hangover-movie-reviewMuch like the latest Asif Ali film Pakida, Hangover directed by debutant director Sreejith Sukumaran also attempts to take the story to a social commitment level, but here the events are bizarre. With a  friendship that desperately tries to look cool and some attempts to show the negative side of some people using the old T G Ravi – Jose Prakash film formulas, this film fails to entertain you. A few counter dialogues from Bhagath and one particular scene of an irrelevant character played by Dileesh Pothan where the only things that could create a wave among the audience.

Well the story basically revolves around the four friends Aby, Noor, Appu and Kiran. Noor is an aspiring film maker Aby, Appu and Kiran are fundamentally aimless. Aby’s lover decides to breakup with him and only by the time when she invites him for her engagement Aby realizes his love for her. Their journey meet Aby’s girlfriend and patch up things turns out to be a totally different ride with many complications. How it all happens and how they manage to escape from all this is what the movie talking about.

In a recent interview I have seen the director saying that the movie was inspired from certain real life incidents he had to face when he went for a trip with his friends. If that is the case either these guys are unsung heroes of the modern era or the director and his friends were drunk too much to do all this nonsense things. The movie begins with bubble romance that breaks up and frankly there is no sense of real love anywhere in that slice of the story and the poor music and choreography only increases unreal feel of it. Then the movie abruptly shifts to another zone of murder, revenge and social responsibility and if the makers where sitting next to me I would poke them and ask “dude! Seriously?”. From that onwards it is a Karmayodha act with beta quality and there is no real going back to the back stories of our leading men after that.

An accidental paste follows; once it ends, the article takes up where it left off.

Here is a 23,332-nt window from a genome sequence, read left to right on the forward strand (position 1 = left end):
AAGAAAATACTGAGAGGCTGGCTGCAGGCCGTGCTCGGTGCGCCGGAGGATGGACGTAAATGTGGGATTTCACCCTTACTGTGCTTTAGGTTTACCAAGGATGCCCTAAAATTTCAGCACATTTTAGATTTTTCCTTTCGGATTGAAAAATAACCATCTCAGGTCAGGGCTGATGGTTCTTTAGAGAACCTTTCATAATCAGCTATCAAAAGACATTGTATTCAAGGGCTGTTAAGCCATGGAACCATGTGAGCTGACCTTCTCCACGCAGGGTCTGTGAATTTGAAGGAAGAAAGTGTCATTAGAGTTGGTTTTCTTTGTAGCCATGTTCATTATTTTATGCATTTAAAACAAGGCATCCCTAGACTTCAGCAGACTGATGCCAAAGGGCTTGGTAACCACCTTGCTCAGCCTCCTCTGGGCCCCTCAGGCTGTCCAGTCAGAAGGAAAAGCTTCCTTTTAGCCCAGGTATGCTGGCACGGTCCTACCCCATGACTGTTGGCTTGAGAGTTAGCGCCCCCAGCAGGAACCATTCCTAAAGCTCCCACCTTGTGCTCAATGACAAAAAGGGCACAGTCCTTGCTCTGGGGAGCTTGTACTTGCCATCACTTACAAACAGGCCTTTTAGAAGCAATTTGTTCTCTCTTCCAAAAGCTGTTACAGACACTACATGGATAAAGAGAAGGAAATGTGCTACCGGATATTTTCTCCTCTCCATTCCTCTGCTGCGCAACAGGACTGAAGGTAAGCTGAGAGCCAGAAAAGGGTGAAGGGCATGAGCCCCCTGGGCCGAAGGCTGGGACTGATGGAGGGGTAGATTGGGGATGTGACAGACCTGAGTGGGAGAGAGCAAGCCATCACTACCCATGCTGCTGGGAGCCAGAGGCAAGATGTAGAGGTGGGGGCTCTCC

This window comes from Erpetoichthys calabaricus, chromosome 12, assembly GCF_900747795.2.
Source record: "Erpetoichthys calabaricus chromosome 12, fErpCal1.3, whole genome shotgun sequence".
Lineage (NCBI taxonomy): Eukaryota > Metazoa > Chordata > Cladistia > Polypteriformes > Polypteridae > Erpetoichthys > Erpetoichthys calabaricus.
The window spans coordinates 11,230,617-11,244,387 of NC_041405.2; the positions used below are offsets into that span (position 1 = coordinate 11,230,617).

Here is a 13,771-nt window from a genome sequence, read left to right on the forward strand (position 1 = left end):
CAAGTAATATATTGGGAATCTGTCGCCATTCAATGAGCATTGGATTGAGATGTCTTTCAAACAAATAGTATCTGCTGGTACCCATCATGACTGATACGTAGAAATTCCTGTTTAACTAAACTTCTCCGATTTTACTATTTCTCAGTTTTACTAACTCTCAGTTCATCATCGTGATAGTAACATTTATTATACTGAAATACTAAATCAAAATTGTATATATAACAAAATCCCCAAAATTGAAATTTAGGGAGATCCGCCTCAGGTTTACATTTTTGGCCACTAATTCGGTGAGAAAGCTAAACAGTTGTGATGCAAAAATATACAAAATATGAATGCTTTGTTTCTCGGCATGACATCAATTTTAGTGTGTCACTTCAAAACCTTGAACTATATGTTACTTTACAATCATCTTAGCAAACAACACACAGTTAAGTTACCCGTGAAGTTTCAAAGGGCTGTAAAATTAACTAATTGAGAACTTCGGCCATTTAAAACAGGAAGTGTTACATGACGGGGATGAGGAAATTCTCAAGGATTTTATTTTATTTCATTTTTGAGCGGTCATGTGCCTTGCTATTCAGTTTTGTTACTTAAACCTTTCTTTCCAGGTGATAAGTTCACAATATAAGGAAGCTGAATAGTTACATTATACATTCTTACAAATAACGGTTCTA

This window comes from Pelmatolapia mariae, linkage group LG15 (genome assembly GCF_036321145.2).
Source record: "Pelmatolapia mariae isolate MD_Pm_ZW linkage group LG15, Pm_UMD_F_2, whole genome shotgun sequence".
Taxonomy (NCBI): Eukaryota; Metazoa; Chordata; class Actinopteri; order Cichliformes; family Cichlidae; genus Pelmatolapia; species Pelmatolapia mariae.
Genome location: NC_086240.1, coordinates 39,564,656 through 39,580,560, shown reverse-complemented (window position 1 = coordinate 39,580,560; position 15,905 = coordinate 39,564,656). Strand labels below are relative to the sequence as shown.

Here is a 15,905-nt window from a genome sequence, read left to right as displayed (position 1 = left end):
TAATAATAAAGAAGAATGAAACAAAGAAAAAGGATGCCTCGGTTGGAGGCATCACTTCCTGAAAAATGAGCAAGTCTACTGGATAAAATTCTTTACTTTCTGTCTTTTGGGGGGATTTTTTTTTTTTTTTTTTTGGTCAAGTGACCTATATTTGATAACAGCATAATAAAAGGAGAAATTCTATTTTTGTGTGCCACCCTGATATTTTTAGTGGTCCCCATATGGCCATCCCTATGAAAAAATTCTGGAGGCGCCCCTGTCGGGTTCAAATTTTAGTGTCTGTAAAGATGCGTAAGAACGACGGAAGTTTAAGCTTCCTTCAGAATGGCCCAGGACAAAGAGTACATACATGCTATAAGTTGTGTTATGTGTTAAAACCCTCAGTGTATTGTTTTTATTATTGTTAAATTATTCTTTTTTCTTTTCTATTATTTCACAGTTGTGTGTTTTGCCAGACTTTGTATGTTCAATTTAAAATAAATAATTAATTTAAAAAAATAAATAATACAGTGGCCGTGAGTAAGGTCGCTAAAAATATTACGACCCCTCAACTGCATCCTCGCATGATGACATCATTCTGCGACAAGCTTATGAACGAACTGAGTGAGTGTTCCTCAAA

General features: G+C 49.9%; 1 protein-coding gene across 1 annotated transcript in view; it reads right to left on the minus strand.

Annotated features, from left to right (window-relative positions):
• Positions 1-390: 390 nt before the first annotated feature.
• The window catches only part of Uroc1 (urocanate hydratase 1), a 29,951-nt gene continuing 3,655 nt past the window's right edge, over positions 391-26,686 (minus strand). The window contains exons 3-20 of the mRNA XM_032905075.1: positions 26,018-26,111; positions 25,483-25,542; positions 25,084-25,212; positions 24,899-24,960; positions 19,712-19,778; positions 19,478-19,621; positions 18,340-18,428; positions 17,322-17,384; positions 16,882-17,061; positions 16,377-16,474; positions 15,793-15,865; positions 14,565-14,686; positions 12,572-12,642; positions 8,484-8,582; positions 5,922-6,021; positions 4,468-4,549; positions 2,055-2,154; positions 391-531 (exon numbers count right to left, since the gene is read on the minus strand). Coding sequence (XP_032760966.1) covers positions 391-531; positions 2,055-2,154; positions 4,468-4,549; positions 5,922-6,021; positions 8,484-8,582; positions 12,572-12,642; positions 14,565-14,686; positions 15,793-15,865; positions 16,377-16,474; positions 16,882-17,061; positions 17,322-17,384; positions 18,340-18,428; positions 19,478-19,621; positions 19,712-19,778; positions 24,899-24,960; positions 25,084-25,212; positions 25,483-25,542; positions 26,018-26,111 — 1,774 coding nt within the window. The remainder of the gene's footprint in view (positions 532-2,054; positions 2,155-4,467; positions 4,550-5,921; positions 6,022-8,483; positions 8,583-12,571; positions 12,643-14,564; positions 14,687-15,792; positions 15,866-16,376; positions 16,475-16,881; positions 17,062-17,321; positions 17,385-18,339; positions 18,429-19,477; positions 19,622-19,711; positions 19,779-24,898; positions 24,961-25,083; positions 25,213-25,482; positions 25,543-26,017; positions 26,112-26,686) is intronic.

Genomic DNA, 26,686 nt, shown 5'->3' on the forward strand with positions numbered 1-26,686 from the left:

Maqbool Salmaan didn’t show any hope with his slight shift to do comedy but his drunkard act in the beach wasn’t that boring. Thankfully Bhagath was able to provide a breeze of humour with his performance, even though the writing wasn’t that great. Shine Tom Chako fails to shine as that intellectual aspiring film maker. Govind Krishna who doesn’t have much to do is just about ok. Archana Gupta showed a better performance when compared to Kaanchi. Shritha’s role has importance in the storyline but there was very little to perform. Dileesh Pothan, Jose and some more are there in the star cast.

The technical side of the movie seems to be a total let down. Sreejith  cant create any sort of passing fun with his making and the script written based on the story written by the director offered very less to show any variety. As I said earlier, the script is desperately trying to create the “cool dude” humour and all the dramas unfolding in the second half just cant be termed as intriguing or engaging. Cinematography isn’t great. Editing was poor. The background score was awkward and the music also kept a low standard.

So to sum up Hangover wasn’t fun at all for me. Some weak performances and a chaotic script that tries to include the social commitment idea in a very lame way makes this move forgettable. The under two hours run time is the biggest plus of this AOPL production. The rating for Hangover is 1.5/5.

Final Thoughts


Green: Recommended Content

Orange: The In-Between Ones

Red: Not Recommended


By Aswin Bharadwaj

Founder and editor of Lensmen Reviews.

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